Twenty years ago, women might have thought they had to become men (metaphorically and in their behaviors and even dress) to succeed. Today, it is clear that the world needs what women have to offer–and women are more comfortable being who they are. We learn and get stronger in the doing.
I love the card used to promote you new book with its “9 ways to embrace your power”. Which of the 9 steps do you feel is the hardest for women?
Thank you! I’d say power tool #2, “define your terms—first before others define them for you” is hardest because we have yet to define power on our own terms. Women resist their power in part because we have borne the brunt of the most negative aspects of power for millennia. Power has been defined as the power over something or someone. I urge women to redefine power in their own minds as the power to—power to accomplish good things in this world, power to thrive as an individual and the power to help others.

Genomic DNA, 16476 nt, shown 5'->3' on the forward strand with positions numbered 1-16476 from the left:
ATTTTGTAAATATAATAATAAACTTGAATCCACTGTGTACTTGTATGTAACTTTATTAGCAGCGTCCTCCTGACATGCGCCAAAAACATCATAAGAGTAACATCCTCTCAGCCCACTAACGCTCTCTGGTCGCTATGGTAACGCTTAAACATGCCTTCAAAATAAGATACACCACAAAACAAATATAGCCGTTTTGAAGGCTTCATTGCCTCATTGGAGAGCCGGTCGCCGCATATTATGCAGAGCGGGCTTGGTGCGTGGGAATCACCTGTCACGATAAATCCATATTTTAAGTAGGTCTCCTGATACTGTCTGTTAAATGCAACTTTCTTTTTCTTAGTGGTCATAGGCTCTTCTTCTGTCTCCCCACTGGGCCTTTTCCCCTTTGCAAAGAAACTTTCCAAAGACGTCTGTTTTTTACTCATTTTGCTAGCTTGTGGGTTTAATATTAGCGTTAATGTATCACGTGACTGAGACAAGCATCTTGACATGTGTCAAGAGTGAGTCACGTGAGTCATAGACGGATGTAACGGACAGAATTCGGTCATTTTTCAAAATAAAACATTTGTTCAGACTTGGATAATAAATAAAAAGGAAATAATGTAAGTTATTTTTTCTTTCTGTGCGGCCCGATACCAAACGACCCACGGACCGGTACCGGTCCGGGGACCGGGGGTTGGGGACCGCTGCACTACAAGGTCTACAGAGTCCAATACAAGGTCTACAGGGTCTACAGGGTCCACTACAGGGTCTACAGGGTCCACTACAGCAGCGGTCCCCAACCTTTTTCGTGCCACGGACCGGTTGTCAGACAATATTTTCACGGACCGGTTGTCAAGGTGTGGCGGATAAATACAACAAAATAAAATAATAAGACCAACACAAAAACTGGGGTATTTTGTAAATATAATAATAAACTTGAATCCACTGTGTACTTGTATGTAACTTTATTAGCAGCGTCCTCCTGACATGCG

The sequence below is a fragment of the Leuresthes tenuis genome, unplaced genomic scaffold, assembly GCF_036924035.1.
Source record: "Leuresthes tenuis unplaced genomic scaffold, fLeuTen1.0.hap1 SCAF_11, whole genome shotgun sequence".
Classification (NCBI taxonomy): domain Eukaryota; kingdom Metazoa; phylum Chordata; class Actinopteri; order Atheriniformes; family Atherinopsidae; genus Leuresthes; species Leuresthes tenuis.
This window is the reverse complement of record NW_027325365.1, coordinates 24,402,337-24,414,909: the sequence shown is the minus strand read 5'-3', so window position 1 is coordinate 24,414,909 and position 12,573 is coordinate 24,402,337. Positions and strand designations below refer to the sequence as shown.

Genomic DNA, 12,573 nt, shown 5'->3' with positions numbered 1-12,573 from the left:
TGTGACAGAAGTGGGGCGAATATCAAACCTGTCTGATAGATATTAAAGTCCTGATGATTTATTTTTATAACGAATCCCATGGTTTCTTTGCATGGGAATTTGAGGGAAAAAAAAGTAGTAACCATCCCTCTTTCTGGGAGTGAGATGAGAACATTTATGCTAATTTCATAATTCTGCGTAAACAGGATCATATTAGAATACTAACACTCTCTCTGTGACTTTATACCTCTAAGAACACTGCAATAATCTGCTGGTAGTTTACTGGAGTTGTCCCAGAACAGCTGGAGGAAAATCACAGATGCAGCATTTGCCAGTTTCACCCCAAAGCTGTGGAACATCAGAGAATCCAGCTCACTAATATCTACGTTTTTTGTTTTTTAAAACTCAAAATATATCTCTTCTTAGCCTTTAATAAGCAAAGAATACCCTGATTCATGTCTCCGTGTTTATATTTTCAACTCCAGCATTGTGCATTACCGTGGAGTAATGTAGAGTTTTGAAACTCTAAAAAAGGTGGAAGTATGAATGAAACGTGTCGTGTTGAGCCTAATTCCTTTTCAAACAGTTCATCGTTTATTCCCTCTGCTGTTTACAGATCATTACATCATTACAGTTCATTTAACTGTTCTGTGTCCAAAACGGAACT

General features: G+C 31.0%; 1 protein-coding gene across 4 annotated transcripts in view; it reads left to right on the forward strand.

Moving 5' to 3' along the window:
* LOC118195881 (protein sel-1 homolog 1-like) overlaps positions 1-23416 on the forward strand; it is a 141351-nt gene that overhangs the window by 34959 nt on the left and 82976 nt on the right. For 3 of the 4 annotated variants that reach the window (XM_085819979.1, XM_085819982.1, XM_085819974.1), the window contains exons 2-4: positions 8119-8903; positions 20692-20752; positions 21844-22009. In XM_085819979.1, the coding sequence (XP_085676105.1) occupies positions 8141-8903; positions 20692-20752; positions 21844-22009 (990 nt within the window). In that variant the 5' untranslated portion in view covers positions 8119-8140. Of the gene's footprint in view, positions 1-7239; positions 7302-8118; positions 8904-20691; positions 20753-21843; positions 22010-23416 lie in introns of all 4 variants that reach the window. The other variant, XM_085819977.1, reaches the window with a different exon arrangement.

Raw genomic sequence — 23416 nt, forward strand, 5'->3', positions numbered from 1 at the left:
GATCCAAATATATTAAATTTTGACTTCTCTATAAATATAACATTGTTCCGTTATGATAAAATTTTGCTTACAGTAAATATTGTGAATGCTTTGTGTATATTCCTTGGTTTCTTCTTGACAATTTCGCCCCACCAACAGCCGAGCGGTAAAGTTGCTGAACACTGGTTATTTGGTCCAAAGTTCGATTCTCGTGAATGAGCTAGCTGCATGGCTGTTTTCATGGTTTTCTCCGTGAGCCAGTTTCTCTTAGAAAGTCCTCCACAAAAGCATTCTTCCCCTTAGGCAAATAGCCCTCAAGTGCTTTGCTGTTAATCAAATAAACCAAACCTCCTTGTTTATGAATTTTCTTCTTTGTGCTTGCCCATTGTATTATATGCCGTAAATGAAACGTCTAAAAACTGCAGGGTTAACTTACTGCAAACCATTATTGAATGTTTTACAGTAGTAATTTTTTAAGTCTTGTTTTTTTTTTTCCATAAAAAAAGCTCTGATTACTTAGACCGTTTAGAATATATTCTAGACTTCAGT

Power over is from Mars. Power to is from Venus. Power over is oppressive. Power to is leadership. See what a difference it makes to define your terms?
What do you say to those who claim that we live in a post-feminist society? In your view, what challenges face feminists and feminism today?
The fact that sexism remains rampant in the media and cultural norms if not laws should tell us that the job of feminism isn’t finished. Nor are we post-anything. But we are in a new phase.
Feminism has in many ways become a dominant social value. Who in 2010 would dare say that girls shouldn’t be educated and aspire to be the CEO rather than the secretary? Despite the remaining barriers, I believe this is an amazing moment for women, a hopeful and historic moment—if we make it so. It’s time for women to step up, stand in the power they have, and lead their own dreams. And to understand that change won’t happen by itself. Just because there’s a trend doesn’t mean it will continue without conscious action.